When I was writing my last post ‘Humour in Children’s Books’, I realized that two of the situations I was talking about would present problems for some persons outside the Caribbean culture.
In Naughty Eddie LaRue, most Caribbean children would know and anticipate that with that degree of naughtiness there could be only one outcome - he would have to get a well-deserved spanking. For many of us, spanking is still the accepted punishment for bad behaviour. One of the illustrations in the book shows Eddie being spanked on his bottom and usually raises an outcry from foreigners, who immediately classify this as child abuse. ( I will not post the illustration here)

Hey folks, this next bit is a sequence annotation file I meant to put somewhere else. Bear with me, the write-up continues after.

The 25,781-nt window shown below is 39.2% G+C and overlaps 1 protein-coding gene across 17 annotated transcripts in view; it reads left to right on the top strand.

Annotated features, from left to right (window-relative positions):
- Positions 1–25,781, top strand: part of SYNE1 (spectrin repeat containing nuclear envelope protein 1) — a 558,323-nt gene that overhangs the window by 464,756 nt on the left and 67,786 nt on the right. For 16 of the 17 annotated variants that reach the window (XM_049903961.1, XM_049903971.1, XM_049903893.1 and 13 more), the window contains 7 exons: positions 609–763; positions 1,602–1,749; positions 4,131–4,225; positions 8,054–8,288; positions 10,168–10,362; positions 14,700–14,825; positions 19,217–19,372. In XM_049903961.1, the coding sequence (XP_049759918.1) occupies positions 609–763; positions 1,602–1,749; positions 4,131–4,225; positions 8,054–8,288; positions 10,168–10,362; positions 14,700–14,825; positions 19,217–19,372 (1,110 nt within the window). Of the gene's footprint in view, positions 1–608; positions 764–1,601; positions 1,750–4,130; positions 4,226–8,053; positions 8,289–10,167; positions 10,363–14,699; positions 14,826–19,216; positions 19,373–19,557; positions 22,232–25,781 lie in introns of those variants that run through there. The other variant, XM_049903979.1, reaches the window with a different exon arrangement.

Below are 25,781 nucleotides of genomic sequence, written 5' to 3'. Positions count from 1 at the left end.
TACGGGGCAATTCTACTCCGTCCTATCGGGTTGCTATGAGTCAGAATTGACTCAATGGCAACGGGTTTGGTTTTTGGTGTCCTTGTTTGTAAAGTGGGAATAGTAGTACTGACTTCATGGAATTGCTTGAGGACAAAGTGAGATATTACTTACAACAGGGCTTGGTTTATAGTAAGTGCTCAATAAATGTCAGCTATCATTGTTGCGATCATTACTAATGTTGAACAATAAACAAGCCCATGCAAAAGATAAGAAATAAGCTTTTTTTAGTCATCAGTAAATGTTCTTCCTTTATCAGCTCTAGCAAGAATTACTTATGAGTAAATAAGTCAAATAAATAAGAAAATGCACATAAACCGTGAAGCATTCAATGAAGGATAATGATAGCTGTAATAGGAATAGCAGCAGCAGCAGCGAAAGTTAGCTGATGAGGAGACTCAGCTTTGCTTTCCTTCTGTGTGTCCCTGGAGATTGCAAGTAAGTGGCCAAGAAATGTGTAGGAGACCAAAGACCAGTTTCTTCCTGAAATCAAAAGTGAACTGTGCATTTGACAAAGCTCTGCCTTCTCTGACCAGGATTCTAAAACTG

Similarly, the little girl who insisted that the dog should not be in the house, would probably be thought strange by others not accustomed to our culture. Dogs are very often kept to guard the home. As such they need to be outside or in their dog house, so that they can warn the householder of intruders. Dogs are rarely the pampered pets we see on television.
These are broad generalizations, and they may not apply to all the Caribbean islands. I am not here getting into a discussion of right or wrong. The message for our writers is that if you want your children's book to travel, be sure that it doesn’t offend other people’s sensibilities especially in sensitive areas like these.